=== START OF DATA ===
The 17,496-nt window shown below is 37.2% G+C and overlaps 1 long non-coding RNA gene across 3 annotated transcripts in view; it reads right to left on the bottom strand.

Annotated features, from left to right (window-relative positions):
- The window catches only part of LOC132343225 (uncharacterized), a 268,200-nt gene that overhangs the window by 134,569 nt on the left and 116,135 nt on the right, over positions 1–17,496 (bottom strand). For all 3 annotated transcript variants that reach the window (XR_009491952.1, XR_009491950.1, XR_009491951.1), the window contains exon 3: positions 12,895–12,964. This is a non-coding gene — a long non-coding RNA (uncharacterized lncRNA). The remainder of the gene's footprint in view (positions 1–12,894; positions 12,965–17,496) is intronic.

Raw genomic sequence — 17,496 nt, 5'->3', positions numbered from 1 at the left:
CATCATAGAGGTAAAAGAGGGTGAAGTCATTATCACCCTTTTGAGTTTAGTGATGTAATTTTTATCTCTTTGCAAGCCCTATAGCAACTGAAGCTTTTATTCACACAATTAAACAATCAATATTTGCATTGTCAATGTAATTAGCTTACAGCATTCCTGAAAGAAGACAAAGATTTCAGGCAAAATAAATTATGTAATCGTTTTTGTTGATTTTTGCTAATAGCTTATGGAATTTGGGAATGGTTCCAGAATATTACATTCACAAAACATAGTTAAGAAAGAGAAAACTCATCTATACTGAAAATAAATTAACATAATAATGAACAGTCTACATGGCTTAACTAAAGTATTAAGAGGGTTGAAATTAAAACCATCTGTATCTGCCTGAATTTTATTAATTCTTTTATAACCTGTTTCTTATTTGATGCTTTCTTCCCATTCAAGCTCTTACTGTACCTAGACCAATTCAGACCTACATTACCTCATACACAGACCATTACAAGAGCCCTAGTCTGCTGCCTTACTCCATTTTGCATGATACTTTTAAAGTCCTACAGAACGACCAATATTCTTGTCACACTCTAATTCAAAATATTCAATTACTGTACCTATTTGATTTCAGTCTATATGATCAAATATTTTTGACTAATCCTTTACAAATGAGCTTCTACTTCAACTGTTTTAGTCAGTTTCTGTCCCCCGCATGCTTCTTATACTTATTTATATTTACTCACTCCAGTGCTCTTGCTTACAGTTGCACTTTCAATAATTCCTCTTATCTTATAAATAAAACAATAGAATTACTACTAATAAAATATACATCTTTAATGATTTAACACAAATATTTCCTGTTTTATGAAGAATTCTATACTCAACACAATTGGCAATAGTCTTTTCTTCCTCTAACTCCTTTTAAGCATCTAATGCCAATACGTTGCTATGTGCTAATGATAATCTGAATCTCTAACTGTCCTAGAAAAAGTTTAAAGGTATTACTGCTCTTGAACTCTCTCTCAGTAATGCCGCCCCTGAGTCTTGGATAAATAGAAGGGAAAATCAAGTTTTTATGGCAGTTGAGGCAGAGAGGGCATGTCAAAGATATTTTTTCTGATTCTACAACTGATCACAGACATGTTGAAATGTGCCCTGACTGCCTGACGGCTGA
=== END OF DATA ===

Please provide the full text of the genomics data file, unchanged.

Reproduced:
The 17,496-nt window shown below is 37.2% G+C and overlaps 1 long non-coding RNA gene across 3 annotated transcripts in view; it reads right to left on the bottom strand.

Annotated features, from left to right (window-relative positions):
- The window catches only part of LOC132343225 (uncharacterized), a 268,200-nt gene that overhangs the window by 134,569 nt on the left and 116,135 nt on the right, over positions 1–17,496 (bottom strand). For all 3 annotated transcript variants that reach the window (XR_009491952.1, XR_009491950.1, XR_009491951.1), the window contains exon 3: positions 12,895–12,964. This is a non-coding gene — a long non-coding RNA (uncharacterized lncRNA). The remainder of the gene's footprint in view (positions 1–12,894; positions 12,965–17,496) is intronic.

Raw genomic sequence — 17,496 nt, 5'->3', positions numbered from 1 at the left:
CATCATAGAGGTAAAAGAGGGTGAAGTCATTATCACCCTTTTGAGTTTAGTGATGTAATTTTTATCTCTTTGCAAGCCCTATAGCAACTGAAGCTTTTATTCACACAATTAAACAATCAATATTTGCATTGTCAATGTAATTAGCTTACAGCATTCCTGAAAGAAGACAAAGATTTCAGGCAAAATAAATTATGTAATCGTTTTTGTTGATTTTTGCTAATAGCTTATGGAATTTGGGAATGGTTCCAGAATATTACATTCACAAAACATAGTTAAGAAAGAGAAAACTCATCTATACTGAAAATAAATTAACATAATAATGAACAGTCTACATGGCTTAACTAAAGTATTAAGAGGGTTGAAATTAAAACCATCTGTATCTGCCTGAATTTTATTAATTCTTTTATAACCTGTTTCTTATTTGATGCTTTCTTCCCATTCAAGCTCTTACTGTACCTAGACCAATTCAGACCTACATTACCTCATACACAGACCATTACAAGAGCCCTAGTCTGCTGCCTTACTCCATTTTGCATGATACTTTTAAAGTCCTACAGAACGACCAATATTCTTGTCACACTCTAATTCAAAATATTCAATTACTGTACCTATTTGATTTCAGTCTATATGATCAAATATTTTTGACTAATCCTTTACAAATGAGCTTCTACTTCAACTGTTTTAGTCAGTTTCTGTCCCCCGCATGCTTCTTATACTTATTTATATTTACTCACTCCAGTGCTCTTGCTTACAGTTGCACTTTCAATAATTCCTCTTATCTTATAAATAAAACAATAGAATTACTACTAATAAAATATACATCTTTAATGATTTAACACAAATATTTCCTGTTTTATGAAGAATTCTATACTCAACACAATTGGCAATAGTCTTTTCTTCCTCTAACTCCTTTTAAGCATCTAATGCCAATACGTTGCTATGTGCTAATGATAATCTGAATCTCTAACTGTCCTAGAAAAAGTTTAAAGGTATTACTGCTCTTGAACTCTCTCTCAGTAATGCCGCCCCTGAGTCTTGGATAAATAGAAGGGAAAATCAAGTTTTTATGGCAGTTGAGGCAGAGAGGGCATGTCAAAGATATTTTTTCTGATTCTACAACTGATCACAGACATGTTGAAATGTGCCCTGACTGCCTGACGGCTGA